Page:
• Women are advised not to breast feed during treatment because this drug could enter the breast milk and seriously harm a breast feeding infant.
    • Vaginal lubricants can be used to lessen vaginal dryness, itching, and pain during sexual relations.

 Treating Side Effects

  • You must drink plenty of fluids and urinate at least once every six hours. Drink 6-8 cups of fluids every day unless your doctor has told you to restrict your fluid intake due to another medical condition. A cup is 8 ounces of fluid. If you vomit or have diarrhea, you should drink more fluids so that you do not become dehydrated.
  • Ask your doctor or nurse about medication that is available to help prevent or lessen nausea, vomiting, diarrhea, headache, nasal congestion and/or sinus symptoms.
  • Do not put anything on your rash unless your doctor or nurse says you may. Keep the area around the rash clean and dry. Ask your doctor for medication if your rash is bothersome.
  • Mouth care is very important. Your mouth care should consist of regular, gentle cleaning of your teeth or dentures and rinsing your mouth with a mixture of ½ teaspoon salt in 8 ounces of water or 1/2 teaspoon sodium bicarbonate (baking soda) in 8 ounces of water. This should be done at least after every meal and at bedtime.
  • Avoid mouthwash that contains alcohol. Avoid alcohol and smoking because these can irritate your mouth or throat.
  • Speak with your nurse about obtaining a wig before you lose your hair.  Also, call the American Cancer Society at 800-ACS-2345 to find out information about the “ Look Good...Feel Better” program close to where you live. It is a free program where women undergoing chemotherapy learn about wigs, turbans and scarves as well as makeup techniques and  skin and nail care.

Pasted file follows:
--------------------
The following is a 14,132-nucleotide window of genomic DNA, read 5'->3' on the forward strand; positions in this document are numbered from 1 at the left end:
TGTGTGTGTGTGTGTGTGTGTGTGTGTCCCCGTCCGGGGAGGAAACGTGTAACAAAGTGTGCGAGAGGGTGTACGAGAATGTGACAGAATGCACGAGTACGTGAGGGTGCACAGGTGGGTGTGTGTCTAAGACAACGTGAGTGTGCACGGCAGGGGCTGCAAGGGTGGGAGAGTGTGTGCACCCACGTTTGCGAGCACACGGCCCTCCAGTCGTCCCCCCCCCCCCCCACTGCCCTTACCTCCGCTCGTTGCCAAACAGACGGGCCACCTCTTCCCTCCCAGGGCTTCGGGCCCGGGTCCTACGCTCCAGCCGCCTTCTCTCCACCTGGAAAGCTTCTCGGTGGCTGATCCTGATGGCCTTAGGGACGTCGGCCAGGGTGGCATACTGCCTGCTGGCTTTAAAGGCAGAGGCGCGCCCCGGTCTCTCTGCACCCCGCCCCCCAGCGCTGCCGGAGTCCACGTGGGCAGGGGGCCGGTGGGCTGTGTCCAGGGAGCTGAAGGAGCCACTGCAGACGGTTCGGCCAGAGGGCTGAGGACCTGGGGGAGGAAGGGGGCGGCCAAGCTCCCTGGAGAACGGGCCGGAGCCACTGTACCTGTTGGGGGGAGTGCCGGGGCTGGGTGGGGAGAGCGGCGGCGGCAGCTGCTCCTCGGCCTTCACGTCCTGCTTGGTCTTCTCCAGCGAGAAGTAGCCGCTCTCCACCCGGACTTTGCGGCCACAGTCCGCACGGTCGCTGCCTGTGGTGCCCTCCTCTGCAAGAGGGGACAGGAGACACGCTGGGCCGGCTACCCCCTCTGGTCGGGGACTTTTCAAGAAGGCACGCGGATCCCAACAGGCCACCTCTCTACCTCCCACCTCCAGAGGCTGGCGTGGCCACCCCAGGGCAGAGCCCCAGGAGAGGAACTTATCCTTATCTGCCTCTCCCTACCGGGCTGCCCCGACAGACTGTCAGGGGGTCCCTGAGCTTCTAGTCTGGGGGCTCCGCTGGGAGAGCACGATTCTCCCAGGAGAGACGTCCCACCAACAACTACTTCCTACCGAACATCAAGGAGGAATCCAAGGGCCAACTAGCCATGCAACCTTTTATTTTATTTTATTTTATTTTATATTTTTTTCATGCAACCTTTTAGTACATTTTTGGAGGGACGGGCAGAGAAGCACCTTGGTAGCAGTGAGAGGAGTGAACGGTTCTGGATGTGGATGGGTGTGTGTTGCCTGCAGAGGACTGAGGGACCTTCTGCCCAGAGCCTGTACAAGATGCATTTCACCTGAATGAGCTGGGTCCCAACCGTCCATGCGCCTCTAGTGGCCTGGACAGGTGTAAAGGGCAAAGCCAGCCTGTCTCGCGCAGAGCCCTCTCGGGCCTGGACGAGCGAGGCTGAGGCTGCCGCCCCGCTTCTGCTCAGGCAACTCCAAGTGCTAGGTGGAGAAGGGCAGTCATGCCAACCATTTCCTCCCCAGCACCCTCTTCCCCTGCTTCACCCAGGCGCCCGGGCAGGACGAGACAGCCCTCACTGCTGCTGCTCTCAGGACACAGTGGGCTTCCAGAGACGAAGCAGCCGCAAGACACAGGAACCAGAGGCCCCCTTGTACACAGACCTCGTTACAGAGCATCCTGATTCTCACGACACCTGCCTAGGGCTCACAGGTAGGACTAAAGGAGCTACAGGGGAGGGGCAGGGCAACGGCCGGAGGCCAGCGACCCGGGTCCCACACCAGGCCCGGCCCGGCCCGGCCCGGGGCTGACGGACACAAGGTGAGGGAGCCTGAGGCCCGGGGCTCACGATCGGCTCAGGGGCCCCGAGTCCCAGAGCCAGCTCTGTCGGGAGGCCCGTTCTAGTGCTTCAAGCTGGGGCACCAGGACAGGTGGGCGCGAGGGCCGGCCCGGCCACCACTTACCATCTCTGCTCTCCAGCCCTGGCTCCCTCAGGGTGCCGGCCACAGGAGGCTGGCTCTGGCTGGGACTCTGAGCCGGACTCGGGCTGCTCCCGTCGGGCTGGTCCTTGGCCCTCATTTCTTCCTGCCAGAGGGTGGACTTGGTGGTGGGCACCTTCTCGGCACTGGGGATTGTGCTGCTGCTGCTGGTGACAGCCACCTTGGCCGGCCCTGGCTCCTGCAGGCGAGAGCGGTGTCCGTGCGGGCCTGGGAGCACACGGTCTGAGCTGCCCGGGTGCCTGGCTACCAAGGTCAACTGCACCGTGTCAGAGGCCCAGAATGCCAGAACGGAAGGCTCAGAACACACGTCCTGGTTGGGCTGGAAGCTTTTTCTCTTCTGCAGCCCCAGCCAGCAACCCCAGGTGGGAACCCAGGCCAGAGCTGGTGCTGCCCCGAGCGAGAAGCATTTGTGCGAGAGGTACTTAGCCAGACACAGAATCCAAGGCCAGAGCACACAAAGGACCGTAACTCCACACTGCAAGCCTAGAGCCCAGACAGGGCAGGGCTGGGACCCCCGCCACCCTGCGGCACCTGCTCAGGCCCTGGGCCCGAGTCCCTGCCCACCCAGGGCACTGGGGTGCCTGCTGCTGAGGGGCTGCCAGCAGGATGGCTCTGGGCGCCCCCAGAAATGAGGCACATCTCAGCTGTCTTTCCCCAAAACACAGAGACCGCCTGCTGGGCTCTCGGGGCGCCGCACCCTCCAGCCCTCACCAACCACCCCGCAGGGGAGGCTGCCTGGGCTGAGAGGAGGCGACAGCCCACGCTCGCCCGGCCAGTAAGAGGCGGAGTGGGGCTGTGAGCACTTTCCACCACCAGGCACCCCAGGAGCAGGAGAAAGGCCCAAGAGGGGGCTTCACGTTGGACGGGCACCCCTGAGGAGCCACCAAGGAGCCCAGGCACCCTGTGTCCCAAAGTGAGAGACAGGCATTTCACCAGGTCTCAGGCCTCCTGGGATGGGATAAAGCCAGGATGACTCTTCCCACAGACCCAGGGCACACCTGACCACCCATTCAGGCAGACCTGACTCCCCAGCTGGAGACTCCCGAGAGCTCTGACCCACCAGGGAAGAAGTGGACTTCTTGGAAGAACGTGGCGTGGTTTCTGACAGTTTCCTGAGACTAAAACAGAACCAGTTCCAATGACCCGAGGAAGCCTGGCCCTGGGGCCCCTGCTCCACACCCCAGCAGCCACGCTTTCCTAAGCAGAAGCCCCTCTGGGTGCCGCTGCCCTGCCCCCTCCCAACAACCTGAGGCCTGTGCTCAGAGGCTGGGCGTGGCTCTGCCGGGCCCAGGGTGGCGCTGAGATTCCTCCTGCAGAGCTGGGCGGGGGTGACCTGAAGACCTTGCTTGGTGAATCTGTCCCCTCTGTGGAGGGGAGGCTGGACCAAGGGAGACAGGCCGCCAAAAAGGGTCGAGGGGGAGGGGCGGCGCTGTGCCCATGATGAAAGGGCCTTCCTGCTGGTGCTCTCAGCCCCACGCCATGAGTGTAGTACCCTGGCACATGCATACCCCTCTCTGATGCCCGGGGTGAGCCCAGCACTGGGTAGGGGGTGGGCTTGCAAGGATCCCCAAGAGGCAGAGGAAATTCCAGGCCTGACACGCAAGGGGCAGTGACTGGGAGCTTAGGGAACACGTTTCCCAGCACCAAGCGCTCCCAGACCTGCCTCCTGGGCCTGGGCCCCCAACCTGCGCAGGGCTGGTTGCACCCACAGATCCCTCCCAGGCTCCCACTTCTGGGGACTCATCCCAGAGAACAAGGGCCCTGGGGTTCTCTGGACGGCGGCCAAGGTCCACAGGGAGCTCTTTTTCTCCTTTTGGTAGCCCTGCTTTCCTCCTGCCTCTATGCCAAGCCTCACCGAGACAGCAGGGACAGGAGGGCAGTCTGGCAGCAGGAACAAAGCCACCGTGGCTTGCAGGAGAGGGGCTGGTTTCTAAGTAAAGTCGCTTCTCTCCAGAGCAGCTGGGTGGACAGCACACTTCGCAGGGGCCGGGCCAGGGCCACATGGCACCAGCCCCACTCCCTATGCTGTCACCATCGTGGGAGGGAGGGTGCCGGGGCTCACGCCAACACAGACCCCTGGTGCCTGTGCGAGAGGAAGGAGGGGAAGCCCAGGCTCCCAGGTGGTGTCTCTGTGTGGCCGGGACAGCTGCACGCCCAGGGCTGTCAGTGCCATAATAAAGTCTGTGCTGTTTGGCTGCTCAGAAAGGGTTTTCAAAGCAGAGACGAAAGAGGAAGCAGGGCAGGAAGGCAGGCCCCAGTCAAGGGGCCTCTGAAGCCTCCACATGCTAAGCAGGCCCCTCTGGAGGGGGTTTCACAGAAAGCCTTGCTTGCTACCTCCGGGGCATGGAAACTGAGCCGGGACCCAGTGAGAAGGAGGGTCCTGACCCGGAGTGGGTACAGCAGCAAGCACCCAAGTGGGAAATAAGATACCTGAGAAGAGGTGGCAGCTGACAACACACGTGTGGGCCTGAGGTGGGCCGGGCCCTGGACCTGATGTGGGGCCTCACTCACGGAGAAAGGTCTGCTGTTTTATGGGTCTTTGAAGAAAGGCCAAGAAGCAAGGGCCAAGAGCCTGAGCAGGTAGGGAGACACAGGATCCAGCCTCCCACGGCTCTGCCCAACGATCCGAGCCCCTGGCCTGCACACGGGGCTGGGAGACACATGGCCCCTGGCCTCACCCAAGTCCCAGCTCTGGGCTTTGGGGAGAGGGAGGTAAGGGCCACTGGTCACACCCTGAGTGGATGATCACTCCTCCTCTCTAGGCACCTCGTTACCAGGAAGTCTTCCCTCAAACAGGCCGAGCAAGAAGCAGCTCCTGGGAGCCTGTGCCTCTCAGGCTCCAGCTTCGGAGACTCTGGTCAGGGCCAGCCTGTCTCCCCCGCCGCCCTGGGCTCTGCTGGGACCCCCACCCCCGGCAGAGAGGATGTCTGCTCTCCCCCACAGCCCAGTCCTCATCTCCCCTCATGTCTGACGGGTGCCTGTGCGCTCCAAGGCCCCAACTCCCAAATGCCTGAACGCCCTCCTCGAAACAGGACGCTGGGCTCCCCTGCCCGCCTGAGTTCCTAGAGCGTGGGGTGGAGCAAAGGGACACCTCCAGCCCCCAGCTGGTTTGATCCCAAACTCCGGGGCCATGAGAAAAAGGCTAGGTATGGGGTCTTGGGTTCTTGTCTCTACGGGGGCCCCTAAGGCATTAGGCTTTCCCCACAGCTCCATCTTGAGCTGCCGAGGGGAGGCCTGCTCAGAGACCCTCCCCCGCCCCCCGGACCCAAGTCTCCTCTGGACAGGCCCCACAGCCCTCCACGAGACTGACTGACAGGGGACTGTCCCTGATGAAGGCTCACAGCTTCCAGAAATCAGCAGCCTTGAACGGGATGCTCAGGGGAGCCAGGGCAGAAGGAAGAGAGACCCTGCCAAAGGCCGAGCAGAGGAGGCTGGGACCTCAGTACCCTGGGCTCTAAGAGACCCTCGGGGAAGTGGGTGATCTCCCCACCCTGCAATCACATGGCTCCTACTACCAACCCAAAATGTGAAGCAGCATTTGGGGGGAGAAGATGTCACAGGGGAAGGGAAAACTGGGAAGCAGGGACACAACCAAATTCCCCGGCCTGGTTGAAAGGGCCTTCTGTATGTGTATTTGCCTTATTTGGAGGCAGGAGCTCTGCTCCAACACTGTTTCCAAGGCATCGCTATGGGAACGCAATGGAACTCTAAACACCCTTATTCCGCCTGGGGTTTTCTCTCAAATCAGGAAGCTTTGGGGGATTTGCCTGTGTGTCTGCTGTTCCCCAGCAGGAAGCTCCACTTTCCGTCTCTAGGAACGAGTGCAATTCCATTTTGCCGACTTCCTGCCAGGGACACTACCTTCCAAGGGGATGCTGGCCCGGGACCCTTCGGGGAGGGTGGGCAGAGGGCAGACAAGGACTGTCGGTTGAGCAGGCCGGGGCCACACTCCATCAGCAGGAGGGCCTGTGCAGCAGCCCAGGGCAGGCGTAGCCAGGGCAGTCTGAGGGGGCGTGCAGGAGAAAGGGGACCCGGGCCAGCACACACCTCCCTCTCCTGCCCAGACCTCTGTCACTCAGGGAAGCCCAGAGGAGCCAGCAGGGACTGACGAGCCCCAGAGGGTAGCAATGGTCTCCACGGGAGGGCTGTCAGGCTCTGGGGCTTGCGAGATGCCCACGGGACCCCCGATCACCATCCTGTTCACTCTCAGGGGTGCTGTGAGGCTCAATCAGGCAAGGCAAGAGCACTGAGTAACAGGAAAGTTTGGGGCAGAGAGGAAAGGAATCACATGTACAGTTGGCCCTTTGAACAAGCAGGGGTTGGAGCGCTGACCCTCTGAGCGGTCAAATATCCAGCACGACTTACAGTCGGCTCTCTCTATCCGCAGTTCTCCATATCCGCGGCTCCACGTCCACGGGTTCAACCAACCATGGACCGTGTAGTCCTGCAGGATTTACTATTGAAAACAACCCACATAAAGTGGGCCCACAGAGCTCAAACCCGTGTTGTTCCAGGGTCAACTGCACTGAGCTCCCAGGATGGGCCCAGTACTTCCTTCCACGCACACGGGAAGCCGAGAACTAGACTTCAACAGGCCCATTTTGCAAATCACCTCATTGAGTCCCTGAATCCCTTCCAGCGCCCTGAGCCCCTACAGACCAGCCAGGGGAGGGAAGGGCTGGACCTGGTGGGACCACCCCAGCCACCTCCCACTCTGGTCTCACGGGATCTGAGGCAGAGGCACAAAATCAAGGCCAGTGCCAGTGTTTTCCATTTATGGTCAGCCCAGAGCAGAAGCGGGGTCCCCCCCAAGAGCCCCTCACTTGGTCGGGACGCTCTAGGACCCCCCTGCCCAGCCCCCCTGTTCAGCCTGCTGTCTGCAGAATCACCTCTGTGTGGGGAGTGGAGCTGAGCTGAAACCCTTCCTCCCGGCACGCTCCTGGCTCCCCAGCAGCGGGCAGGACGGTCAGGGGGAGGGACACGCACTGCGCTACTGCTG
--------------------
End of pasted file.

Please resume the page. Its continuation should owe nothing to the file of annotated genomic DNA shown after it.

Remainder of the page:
Food and Drug Interactions

There are no known interactions of cyclophosphamide with food. This drug may interact with other medication. Tell your doctor and pharmacist about all the medication and dietary supplements (vitamins, minerals, herbs and others) that you are currently taking. The safety and effectiveness of dietary supplements and alternative diets are often unknown. Using these might unexpectedly affect your cancer or interfere with your treatment. Until more is known, you should not use dietary supplements or alternative diets without your cancer doctor's advice.

 When to Call the Doctor

Call your doctor or nurse immediately if you have any of the following symptoms:

  • Fever of 100.5 F (38 C) or above
  • Chills
  • Unusual bleeding or bruising
  • Blurred vision or other changes in vision
  • Painful urination; blood in urine
  • Pain in your lower back or side
  • Cough or difficulty catching your breath
  • Swelling of legs, ankles, or feet
  • Dizziness
  • Confusion; agitation
  • Yellowing of skin or eyes
  • Unusual thirst or frequent urination
  • Uncontrolled nausea that prevents you from eating or drinking
  • Vomiting more than twice in one day
  • Diarrhea of five stools in a day or diarrhea with weakness or lightheadedness


Call your doctor or nurse as soon as possible if you have any of the following symptoms:

  • Painful mouth or throat that makes it difficult to eat or drink
  • Nausea unrelieved by prescribed medication
  • Rash that is not relieved by prescribed medications
  • Prolonged, heavy menstruation

Other Instructions

  • Whenever you tell a doctor or nurse your health history, always tell them that you have received high dose cyclophosphamide.

Revised January 2011